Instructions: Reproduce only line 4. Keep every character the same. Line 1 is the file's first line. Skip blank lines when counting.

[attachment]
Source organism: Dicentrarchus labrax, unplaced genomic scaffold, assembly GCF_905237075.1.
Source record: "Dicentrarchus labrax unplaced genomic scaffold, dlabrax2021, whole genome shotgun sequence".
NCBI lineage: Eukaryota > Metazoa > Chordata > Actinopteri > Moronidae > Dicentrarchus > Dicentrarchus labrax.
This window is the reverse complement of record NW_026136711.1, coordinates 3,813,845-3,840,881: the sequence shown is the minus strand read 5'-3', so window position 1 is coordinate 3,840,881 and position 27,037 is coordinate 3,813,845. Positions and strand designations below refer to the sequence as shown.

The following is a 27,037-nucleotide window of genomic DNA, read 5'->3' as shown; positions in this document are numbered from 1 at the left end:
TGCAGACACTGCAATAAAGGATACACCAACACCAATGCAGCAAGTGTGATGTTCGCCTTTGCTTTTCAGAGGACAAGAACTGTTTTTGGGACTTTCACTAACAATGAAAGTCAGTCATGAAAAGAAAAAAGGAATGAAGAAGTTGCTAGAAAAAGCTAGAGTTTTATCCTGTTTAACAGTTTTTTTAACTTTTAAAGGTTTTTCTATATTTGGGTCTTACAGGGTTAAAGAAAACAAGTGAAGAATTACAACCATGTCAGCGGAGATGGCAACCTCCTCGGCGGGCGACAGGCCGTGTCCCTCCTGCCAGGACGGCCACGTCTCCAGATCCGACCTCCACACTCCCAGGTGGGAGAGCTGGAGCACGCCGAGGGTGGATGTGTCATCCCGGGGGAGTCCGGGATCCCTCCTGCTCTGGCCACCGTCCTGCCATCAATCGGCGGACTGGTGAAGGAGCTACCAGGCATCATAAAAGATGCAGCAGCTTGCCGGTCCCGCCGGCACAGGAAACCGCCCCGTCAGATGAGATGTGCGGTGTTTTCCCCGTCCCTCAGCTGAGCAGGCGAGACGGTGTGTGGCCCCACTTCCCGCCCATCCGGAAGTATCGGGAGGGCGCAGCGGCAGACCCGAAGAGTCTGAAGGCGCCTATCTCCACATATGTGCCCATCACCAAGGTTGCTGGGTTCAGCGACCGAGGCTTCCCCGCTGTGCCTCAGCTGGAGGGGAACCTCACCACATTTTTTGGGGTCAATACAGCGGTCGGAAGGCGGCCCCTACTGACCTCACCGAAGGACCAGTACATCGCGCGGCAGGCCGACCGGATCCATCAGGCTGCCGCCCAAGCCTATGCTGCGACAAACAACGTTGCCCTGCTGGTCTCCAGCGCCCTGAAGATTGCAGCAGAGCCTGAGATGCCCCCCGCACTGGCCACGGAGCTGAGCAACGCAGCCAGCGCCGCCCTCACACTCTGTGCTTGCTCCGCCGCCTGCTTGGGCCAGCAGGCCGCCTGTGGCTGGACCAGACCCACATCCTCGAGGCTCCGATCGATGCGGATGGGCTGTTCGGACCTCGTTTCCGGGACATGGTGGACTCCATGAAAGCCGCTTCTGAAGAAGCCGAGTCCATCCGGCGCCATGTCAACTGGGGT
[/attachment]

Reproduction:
This window is the reverse complement of record NW_026136711.1, coordinates 3,813,845-3,840,881: the sequence shown is the minus strand read 5'-3', so window position 1 is coordinate 3,840,881 and position 27,037 is coordinate 3,813,845. Positions and strand designations below refer to the sequence as shown.